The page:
way several different groups celebrate their own version of
the “before” lesson with the modifications mentioned
above-namely, to (a) call the story “The Second Thanksgiving in
America,” (b) make use of partners to increase active
participation and of cooperative learning groups to facilitate the
flannel-board activity, and (c) incorporate invitations for inquiry
to encourage critical thinking and self-directed learning.
the presentation of “The Second American Thanksgiving” with
lessons in which students learn about the following;
Jewish festival of Succot. Explain
why many people believe that the Pilgrims patterned their
Thanksgiving festival after Succot, which is described in the
Bible as a festival of thanksgiving and rejoicing, related to the
Moon Festival, which is celebrated by some Chinese people in the
Octoberfest, which is celebrated in Germany at the end of the
harvest in late September and early October.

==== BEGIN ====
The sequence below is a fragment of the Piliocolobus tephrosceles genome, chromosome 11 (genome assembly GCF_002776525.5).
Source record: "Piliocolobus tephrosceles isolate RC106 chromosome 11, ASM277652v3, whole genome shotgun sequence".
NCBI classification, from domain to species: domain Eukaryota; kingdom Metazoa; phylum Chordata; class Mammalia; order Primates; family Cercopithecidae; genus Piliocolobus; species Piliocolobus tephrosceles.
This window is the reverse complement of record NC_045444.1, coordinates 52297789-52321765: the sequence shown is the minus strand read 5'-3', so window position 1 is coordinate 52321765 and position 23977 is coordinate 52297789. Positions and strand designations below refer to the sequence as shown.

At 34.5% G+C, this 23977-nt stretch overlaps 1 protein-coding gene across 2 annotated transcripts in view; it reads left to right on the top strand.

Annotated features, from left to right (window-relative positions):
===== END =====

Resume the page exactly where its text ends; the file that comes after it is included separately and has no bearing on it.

suggestions regarding lesson content and materials for the Succot,
Moon Festival, and Octoberfest are included in US: A Cultural
Mosaic (pages 178-186), and in additional appendixes in the
Note that in the “after” treatment in this comparison, we not
only changed the major objective but also transformed a single lesson
into a more elaborate lesson sequence.
However, we also changed the Thanksgiving lesson itself in ways
that make it more congruent with the goals of multicultural education.
US: A Cultural Mosaic is filled with thoughtful sequences
that promote cultural pluralism (multicultural goal 3), intergroup
harmony (multicultural goal 4), an expanded multicultural/multiethnic
knowledge base (multicultural goal 5), and the propensity and ability to
think with a multicultural perspective (multicultural goal 6).
Because it works consistently to enhance the students’ sense of
group and individual self-esteem, the entire collection contributes to
education equity. Other
sequences in the volume that are related to the Thanksgiving story
Crosscultural Look at Some New Year’s Celebrations
Crosscultural Look at Some Independence Days
Crosscultural Look at Some Special Religious Days
Crosscultural Look at Some Days of Appreciation